Idols stolen from Tamil Nadu temples traced to museums in US


Idols stolen from Tamil Nadu temples traced to museums in US

Jaya Menon – May 20, 2018, 10:24 IST

Bronze idols of Shiva and Parvati
Six exquisite Chola-era bronzes that went missing from the Veeracholapuram Shiva temple in Villupuram district of Tamil Nadu probably more than five decades ago have found their way to museums abroad. While heritage enthusiasts helped trace idols of Shiva and Parvati to the Cleveland Museum of Art, those of Saint Sundarar with wife Paravai have been showcased in the Freer Gallery of Art, both in the US. A beautifully crafted Nataraja idol and a bronze figure of Shiva Vinadhara Dakshinamurti were auctioned by Christie’s, probably in the 2000s. The bronzes are believed to have left the Indian shores in the 1960s.

Tamil Nadu idol wing CID registered a case of idols missing from the Villupuram temple on May 10 based on a complaint by a Chennai-based advocate Elephant G Rajendran. Shortly thereafter, heritage enthusiasts dipped into the archives of the French Institute of Pondicherry (FIP) and hit a jackpot. The institute had documented in 1956 nine bronzes of the ancient temple, dating to the 11th century of King Rajendra Chola’s reign.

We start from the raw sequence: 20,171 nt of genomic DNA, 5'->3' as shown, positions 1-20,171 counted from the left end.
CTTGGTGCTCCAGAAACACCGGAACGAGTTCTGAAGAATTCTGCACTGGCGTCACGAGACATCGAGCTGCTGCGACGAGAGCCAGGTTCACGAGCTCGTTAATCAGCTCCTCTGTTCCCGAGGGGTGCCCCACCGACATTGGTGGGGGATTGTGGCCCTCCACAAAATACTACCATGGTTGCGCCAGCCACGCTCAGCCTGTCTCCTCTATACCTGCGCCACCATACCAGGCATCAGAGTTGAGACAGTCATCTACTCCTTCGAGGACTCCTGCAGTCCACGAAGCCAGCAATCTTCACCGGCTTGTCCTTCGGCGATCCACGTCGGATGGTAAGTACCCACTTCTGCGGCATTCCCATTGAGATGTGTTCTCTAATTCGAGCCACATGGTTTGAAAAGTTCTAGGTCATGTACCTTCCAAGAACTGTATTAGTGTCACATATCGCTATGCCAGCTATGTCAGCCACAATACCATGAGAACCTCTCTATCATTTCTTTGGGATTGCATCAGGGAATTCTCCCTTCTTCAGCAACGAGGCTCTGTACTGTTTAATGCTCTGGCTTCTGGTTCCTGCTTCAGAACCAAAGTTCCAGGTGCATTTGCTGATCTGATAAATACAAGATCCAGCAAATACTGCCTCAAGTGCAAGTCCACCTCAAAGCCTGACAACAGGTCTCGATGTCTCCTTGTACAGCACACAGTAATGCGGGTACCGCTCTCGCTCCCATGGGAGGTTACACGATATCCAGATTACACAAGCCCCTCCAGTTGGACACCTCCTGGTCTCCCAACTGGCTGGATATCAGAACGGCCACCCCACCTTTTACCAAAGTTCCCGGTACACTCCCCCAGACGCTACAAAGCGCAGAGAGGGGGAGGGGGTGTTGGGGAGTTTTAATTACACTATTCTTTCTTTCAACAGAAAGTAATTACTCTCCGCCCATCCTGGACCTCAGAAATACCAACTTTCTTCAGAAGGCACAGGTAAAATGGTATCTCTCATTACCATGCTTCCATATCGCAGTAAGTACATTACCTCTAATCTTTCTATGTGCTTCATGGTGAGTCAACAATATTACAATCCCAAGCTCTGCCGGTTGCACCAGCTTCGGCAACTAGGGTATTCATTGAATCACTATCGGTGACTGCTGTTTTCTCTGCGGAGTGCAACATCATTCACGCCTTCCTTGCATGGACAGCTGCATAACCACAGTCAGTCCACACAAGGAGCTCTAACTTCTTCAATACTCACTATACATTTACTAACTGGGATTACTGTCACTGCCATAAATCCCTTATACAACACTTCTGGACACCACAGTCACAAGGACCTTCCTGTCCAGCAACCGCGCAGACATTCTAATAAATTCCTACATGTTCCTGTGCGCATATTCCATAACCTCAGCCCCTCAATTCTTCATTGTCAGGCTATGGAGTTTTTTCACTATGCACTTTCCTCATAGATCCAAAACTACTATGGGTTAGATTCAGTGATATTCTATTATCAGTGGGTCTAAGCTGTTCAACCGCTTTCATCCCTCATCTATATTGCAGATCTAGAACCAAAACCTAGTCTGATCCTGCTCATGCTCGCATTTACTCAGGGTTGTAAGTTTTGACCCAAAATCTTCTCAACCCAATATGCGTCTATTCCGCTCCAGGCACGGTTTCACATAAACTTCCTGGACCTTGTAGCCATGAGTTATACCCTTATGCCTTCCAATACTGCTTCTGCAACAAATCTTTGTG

It was believed that seven of the nine bronzes were stolen in the 1960s. Only two remain in the temple now.
“Within a few hours of getting the images from the FIP, we managed to track down the bronzes to the Cleveland and Freer Sackler Museums,” said heritage enthusiast S Vijaykumar. He also found that Christie’s had auctioned the Nataraja for $3,00,000 in 2003 in New York and another Shiva idol as late as 2013 for $1.3million.

“There seems to have been an attempt to recover a few lesser bronzes and few petty thieves were booked. The mystery, however, is why the case was not extended to cover the more important larger bronzes. This indicates some sort of complicity,” said Vijaykumar. The priests or staff, who were managing the temple then, are not alive anymore, idol wing CID, Pon Manickavel told TOI. “The museums have indicated they will return the idols,” he told TOI. “The Indian government should formally write to them,” said Vijaykumar. The FIP has 1.67 lakh photographs of temple architecture, of which more than 50% pertain to TN. But, the TN government failed to take up systematic documentation of its temples, said French Institute of Pondicherry photographer K Ramesh Kumar.

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